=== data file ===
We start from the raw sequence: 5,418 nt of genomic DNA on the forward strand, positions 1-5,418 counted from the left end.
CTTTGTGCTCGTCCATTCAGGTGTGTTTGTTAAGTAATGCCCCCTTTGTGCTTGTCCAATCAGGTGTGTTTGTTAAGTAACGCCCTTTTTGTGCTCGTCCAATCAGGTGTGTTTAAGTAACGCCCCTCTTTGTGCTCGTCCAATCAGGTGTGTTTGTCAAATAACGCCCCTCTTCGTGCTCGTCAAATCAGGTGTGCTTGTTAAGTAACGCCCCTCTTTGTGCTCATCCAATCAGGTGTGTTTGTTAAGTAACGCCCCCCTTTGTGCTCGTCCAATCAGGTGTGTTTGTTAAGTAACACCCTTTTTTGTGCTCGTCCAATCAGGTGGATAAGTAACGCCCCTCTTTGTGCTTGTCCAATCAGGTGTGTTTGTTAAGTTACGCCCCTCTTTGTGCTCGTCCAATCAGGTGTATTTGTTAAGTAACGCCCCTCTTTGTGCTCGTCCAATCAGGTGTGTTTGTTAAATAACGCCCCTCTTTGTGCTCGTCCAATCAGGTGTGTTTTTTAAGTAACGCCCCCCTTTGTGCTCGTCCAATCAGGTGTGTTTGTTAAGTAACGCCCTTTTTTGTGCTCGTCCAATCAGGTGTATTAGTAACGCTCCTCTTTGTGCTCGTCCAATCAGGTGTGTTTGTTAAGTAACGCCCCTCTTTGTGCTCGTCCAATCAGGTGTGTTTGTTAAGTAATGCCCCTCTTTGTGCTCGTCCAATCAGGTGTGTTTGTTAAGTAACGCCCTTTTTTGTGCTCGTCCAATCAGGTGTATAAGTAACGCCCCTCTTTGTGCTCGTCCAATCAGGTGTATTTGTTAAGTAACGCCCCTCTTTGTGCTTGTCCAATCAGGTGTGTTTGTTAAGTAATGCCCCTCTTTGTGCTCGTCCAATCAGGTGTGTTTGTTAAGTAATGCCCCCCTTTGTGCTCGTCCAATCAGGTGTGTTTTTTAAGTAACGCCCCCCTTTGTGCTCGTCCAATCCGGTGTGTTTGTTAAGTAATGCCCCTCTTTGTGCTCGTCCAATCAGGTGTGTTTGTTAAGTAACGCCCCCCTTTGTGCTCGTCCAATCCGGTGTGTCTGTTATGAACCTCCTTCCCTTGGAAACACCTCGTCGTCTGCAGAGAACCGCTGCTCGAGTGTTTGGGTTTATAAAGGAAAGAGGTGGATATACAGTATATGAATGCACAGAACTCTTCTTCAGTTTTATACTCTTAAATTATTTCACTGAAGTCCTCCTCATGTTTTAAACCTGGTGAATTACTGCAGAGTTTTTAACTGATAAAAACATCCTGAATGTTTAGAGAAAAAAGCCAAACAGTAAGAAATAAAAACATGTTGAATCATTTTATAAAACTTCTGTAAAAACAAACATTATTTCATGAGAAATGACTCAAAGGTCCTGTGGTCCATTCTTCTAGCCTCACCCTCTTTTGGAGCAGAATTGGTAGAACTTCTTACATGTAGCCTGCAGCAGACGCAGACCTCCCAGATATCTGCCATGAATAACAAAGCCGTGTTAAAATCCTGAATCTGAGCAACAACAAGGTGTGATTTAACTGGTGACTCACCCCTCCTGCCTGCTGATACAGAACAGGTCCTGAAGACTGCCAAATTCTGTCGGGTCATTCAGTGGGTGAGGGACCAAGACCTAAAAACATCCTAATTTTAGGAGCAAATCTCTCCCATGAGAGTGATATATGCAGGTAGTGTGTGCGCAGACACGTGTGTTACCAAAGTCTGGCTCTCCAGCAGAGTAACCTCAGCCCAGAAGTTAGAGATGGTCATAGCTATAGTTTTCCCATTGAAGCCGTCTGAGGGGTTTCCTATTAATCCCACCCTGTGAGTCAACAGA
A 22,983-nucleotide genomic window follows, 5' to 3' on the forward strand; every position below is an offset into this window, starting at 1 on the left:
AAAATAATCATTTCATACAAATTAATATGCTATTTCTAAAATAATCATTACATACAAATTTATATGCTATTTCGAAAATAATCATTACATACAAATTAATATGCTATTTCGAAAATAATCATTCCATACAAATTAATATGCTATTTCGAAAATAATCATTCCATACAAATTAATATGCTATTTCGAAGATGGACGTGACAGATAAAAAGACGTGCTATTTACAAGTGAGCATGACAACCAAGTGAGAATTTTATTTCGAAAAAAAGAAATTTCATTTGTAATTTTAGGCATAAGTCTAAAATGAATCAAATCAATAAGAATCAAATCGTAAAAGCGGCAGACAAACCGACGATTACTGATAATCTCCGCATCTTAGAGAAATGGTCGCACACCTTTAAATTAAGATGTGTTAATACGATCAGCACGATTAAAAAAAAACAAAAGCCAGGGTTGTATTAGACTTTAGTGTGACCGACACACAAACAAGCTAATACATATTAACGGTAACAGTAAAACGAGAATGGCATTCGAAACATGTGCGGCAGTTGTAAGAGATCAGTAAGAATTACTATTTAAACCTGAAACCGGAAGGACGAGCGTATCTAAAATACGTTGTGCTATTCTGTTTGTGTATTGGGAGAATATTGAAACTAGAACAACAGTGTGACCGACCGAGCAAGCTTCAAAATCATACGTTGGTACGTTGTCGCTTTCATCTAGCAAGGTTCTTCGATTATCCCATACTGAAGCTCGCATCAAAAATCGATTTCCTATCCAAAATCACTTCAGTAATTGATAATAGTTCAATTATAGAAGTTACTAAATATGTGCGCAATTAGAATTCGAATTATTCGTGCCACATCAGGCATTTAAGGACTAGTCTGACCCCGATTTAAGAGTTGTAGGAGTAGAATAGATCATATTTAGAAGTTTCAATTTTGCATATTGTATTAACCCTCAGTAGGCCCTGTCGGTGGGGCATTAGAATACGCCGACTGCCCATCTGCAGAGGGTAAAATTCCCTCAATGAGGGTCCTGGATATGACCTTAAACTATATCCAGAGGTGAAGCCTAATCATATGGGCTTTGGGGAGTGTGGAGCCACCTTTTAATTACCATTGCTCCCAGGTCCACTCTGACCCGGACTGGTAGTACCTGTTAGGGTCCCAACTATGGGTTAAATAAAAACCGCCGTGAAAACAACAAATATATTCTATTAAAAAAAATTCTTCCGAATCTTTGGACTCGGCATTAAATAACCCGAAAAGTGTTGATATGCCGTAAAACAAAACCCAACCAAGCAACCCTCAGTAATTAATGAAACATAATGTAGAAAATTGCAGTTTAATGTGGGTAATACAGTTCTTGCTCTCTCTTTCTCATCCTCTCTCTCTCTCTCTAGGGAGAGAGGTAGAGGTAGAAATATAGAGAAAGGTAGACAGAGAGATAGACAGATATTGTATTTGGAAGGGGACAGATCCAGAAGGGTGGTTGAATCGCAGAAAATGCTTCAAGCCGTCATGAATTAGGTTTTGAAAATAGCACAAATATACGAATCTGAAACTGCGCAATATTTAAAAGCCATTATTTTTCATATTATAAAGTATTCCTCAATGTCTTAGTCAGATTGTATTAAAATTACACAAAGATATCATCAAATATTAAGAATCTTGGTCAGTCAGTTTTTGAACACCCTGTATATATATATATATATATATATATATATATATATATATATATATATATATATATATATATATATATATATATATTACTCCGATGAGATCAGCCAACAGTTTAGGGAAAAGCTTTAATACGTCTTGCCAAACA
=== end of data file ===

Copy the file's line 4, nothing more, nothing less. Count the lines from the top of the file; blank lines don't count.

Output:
AAAATAATCATTTCATACAAATTAATATGCTATTTCTAAAATAATCATTACATACAAATTTATATGCTATTTCGAAAATAATCATTACATACAAATTAATATGCTATTTCGAAAATAATCATTCCATACAAATTAATATGCTATTTCGAAAATAATCATTCCATACAAATTAATATGCTATTTCGAAGATGGACGTGACAGATAAAAAGACGTGCTATTTACAAGTGAGCATGACAACCAAGTGAGAATTTTATTTCGAAAAAAAGAAATTTCATTTGTAATTTTAGGCATAAGTCTAAAATGAATCAAATCAATAAGAATCAAATCGTAAAAGCGGCAGACAAACCGACGATTACTGATAATCTCCGCATCTTAGAGAAATGGTCGCACACCTTTAAATTAAGATGTGTTAATACGATCAGCACGATTAAAAAAAAACAAAAGCCAGGGTTGTATTAGACTTTAGTGTGACCGACACACAAACAAGCTAATACATATTAACGGTAACAGTAAAACGAGAATGGCATTCGAAACATGTGCGGCAGTTGTAAGAGATCAGTAAGAATTACTATTTAAACCTGAAACCGGAAGGACGAGCGTATCTAAAATACGTTGTGCTATTCTGTTTGTGTATTGGGAGAATATTGAAACTAGAACAACAGTGTGACCGACCGAGCAAGCTTCAAAATCATACGTTGGTACGTTGTCGCTTTCATCTAGCAAGGTTCTTCGATTATCCCATACTGAAGCTCGCATCAAAAATCGATTTCCTATCCAAAATCACTTCAGTAATTGATAATAGTTCAATTATAGAAGTTACTAAATATGTGCGCAATTAGAATTCGAATTATTCGTGCCACATCAGGCATTTAAGGACTAGTCTGACCCCGATTTAAGAGTTGTAGGAGTAGAATAGATCATATTTAGAAGTTTCAATTTTGCATATTGTATTAACCCTCAGTAGGCCCTGTCGGTGGGGCATTAGAATACGCCGACTGCCCATCTGCAGAGGGTAAAATTCCCTCAATGAGGGTCCTGGATATGACCTTAAACTATATCCAGAGGTGAAGCCTAATCATATGGGCTTTGGGGAGTGTGGAGCCACCTTTTAATTACCATTGCTCCCAGGTCCACTCTGACCCGGACTGGTAGTACCTGTTAGGGTCCCAACTATGGGTTAAATAAAAACCGCCGTGAAAACAACAAATATATTCTATTAAAAAAAATTCTTCCGAATCTTTGGACTCGGCATTAAATAACCCGAAAAGTGTTGATATGCCGTAAAACAAAACCCAACCAAGCAACCCTCAGTAATTAATGAAACATAATGTAGAAAATTGCAGTTTAATGTGGGTAATACAGTTCTTGCTCTCTCTTTCTCATCCTCTCTCTCTCTCTCTAGGGAGAGAGGTAGAGGTAGAAATATAGAGAAAGGTAGACAGAGAGATAGACAGATATTGTATTTGGAAGGGGACAGATCCAGAAGGGTGGTTGAATCGCAGAAAATGCTTCAAGCCGTCATGAATTAGGTTTTGAAAATAGCACAAATATACGAATCTGAAACTGCGCAATATTTAAAAGCCATTATTTTTCATATTATAAAGTATTCCTCAATGTCTTAGTCAGATTGTATTAAAATTACACAAAGATATCATCAAATATTAAGAATCTTGGTCAGTCAGTTTTTGAACACCCTGTATATATATATATATATATATATATATATATATATATATATATATATATATATATATATATATATATATATATATTACTCCGATGAGATCAGCCAACAGTTTAGGGAAAAGCTTTAATACGTCTTGCCAAACA